Continue reading to find out more about the Porsche 911 GT2 RS.
The business of tuning Porsche sports cars is a big one. It can also be an expensive one depending on where you go. Still, Porsche owners, particularly those who have the 911, have shown little hesitation in giving their sports cars these programs, partly because of the need to unlock the car’s full potential and partly because, well, they can. One tuner that has proven its worth in this regard is TechArt, the same German aftermarket company that recently gave us this beauty of a tuning kit for the Porsche 718 Cayman. Seems fitting then that with that upgrade comes another one for the 911, and it’s one that most of us are all too familiar with. Ladies and gentlemen, this is the new Porsche 911 Turbo S GTStreet R by TechArt.
The GTStreet program goes back a long way with some of the earliest iterations developed for previous-generation 911 models. This new one, though, is for the incumbent model, the same 911 Turbo S that tuning rival Gemballa used to develop its own new version of the Avalanche program. In a lot of ways, there are some shared similarities between what Gemballa’s Avalanche program is offering to that of TechArt’s GTStreet R kit. There’s the obvious power enhancement, which in the case of the latter, can go up to as much as 720 horsepower. There’s the unmistakable aerodynamic kit, which, as you can see in the photos, is as audacious as it is mesmerizing.
Best of all, there’s the unmistakable attention-to-detail that only a tuner like TechArt can provide. The company, after all, made its bones developing aftermarket kits for Porsche models and this new GTStreet R program is just the latest example of that peerless drive to be the best in its market.
Continue after the jump to read more about the Porsche 911 Turbo S GTStreet R by TechArt.
The Porsche 918 Spyder, Ferrari LaFerrari, and McLaren P1 all ushered in a new era of hypercars when they made their debuts a few years ago. Since then, Mercedes-Benz and Aston Martin have joined in on the fun with their own 1,000-horsepower machines. Even McLaren has said that it’s up for seconds, and after initially teasing that it’s going to do the same, Porsche has now confirmed plans to develop a follow-up to the mighty 918 Spyder. Just don’t expect it to happen anytime soon.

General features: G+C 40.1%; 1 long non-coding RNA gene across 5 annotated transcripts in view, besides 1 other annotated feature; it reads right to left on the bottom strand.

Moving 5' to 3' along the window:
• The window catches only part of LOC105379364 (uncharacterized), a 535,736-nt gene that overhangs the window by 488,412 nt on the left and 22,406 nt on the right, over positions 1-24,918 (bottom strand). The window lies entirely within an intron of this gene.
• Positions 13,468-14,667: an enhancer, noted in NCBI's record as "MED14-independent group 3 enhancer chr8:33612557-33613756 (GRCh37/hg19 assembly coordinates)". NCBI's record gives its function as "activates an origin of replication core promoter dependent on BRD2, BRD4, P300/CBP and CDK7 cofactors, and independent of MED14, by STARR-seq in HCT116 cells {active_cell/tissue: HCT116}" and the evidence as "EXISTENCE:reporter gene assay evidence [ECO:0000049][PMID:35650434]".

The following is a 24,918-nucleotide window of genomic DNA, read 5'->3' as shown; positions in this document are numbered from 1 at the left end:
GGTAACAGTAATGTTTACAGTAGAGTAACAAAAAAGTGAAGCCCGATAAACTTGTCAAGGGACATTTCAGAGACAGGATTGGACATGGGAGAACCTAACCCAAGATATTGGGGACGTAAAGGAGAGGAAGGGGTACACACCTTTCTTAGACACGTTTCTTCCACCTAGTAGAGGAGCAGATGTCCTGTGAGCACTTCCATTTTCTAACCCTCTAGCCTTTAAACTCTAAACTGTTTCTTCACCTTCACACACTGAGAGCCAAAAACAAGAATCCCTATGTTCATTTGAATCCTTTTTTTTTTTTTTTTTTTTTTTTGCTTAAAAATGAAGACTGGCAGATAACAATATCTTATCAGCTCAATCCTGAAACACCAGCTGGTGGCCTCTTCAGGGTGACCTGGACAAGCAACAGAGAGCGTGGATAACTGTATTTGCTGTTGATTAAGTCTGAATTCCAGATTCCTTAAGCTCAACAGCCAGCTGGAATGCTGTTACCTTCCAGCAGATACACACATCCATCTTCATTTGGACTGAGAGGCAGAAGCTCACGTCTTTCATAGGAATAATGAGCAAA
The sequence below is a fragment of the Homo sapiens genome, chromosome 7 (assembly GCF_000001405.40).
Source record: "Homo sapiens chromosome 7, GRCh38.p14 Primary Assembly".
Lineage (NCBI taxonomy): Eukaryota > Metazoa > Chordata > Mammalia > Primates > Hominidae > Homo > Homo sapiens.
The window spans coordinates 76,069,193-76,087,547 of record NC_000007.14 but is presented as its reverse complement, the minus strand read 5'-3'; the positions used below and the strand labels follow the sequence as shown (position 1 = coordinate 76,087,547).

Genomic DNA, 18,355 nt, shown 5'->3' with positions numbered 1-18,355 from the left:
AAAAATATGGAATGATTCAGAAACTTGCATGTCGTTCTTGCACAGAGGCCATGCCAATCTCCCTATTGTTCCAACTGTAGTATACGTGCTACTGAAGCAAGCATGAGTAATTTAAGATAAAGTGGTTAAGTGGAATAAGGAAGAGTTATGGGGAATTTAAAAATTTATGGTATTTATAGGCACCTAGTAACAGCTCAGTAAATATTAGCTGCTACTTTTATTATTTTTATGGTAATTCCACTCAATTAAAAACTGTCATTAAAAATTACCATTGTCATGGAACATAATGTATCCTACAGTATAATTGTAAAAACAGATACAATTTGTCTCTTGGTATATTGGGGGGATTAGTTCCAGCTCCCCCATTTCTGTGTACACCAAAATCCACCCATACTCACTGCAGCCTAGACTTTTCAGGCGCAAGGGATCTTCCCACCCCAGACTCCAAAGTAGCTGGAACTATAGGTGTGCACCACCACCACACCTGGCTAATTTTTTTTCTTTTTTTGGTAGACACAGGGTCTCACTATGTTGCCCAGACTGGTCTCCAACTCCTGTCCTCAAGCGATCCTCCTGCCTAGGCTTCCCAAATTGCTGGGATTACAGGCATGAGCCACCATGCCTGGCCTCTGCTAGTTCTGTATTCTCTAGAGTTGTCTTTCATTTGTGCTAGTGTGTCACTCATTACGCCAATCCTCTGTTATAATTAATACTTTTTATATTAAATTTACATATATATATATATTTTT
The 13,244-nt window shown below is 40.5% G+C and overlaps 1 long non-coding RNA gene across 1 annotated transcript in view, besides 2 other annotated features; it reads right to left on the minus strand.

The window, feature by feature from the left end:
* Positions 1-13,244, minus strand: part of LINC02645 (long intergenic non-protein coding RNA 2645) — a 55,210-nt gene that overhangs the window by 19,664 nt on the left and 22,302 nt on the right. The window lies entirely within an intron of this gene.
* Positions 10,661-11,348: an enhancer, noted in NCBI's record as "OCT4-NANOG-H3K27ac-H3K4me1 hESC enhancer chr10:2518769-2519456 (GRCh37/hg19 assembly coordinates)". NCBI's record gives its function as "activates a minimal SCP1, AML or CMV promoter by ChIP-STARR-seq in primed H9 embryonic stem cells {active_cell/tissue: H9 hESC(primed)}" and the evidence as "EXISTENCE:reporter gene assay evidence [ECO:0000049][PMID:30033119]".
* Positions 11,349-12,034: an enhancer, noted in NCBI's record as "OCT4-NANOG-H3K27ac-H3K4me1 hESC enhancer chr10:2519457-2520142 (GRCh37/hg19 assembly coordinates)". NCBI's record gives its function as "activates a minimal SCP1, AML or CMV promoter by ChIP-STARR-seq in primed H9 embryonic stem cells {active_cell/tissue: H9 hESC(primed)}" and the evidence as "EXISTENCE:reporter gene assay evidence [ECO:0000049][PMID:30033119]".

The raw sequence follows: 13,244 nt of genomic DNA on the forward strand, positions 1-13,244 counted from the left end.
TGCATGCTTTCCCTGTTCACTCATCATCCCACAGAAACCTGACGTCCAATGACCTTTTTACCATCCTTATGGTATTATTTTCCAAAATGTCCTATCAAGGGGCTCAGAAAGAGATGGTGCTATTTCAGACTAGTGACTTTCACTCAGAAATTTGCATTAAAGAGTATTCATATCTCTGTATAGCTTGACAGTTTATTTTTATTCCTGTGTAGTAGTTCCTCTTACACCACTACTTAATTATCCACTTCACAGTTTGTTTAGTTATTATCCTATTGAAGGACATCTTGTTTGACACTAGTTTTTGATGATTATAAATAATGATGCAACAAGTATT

The confirmation (of sorts) came from no less than Porsche CEO Oliver Blume, who said that the benchmark-setting 918 Spyder would in fact get a next-generation model. The only caveat is that the car isn’t expected to arrive for at least another eight years. “Special models like the 918 Spyder normally we launch every 10 years,” Blume said, indicating that the replacement model won’t arrive at least until 2025 and that any discussion of said model likely won’t take place until 2022.
For now, Porsche appears to be content to sit on the sidelines and spectate on the next wave of hypercars that are scheduled to hit the market in the coming years. One of these models, the recently-named Aston Martin Valkyrie, is scheduled to hit public roads in 2018, right around the same time as Mercedes-AMG’s very own hypercar. There’s also been talk within McLaren circles that the British automaker is in the drawing board for a replacement of its own P1 hypercar, although nothing much has amounted to that.
Even Audi has thrown its name into the hat, even though Audi Sport boss Stephan Winkelmann’s comments on the matter simply suggests that an Audi hyper “might be a good idea.” The point being made here is that a lot of automakers have seen what the Porsche 918 Spyder was able to do for Porsche and they’re not going to sit idly by and let others enjoy the spoils.
There’s legitimate competition brewing in this new segment, and as one of the stalwarts, Porsche appears to be opting for a measured approach on the matter. Let everyone get their turn in the spotlight, and when it’s time, the German automaker will come back with a vengeance.
Continue reading for the full story.
It’s been a while since we last heard from Gemballa, but like most tuners who’ve been around for as long as Gemballa has, these prolonged times out of the spotlight often lead to something worth waiting for. And so, the German tuner took its time to release its new program, but now here it is, the latest iteration of the Avalanche program that Gemballa has been building since 1985 for the Porsche 911. Gemballa’s extended experience with the 911 has yielded impressive results in the past, so it’s not at all surprising to see the latest member of that lineage come with plenty of aftermarket features, including power gains for the current-generation 911 amounting to an impressive 820 horsepower and 700 pound-feet of torque. And that’s just the start of it because, well, it’s Gemballa.
True, the company has had some issues in the past, but none of those controversies has stopped it from being one of the best Porsche tuners in the business. That’s been the case then, and it continues to be the case with this new Avalanche program. You only need to take a look at the finished product to see how sophisticated this new program is. It has a rear wing and a rear spoiler, the exhausts look like jet turbines, and there’s even a GT-style fin at the back. How often do you see a Porsche 911 carrying a fin that big?
There’s obviously more this new Avalanche program than meets the eye. Most of the components on the exterior are more than just cosmetic upgrades. Even the interior has been dramatically altered, albeit for reasons that I’m going to expound on later. And let’s not forget about those massive 21-inch gold wheels. They’re a little tricky to pair on a car given their ostentatious look, but Gemballa makes it work, largely because of the aggressive aerodynamic bits that help jolt some intensity into the iconic Porsche nameplate.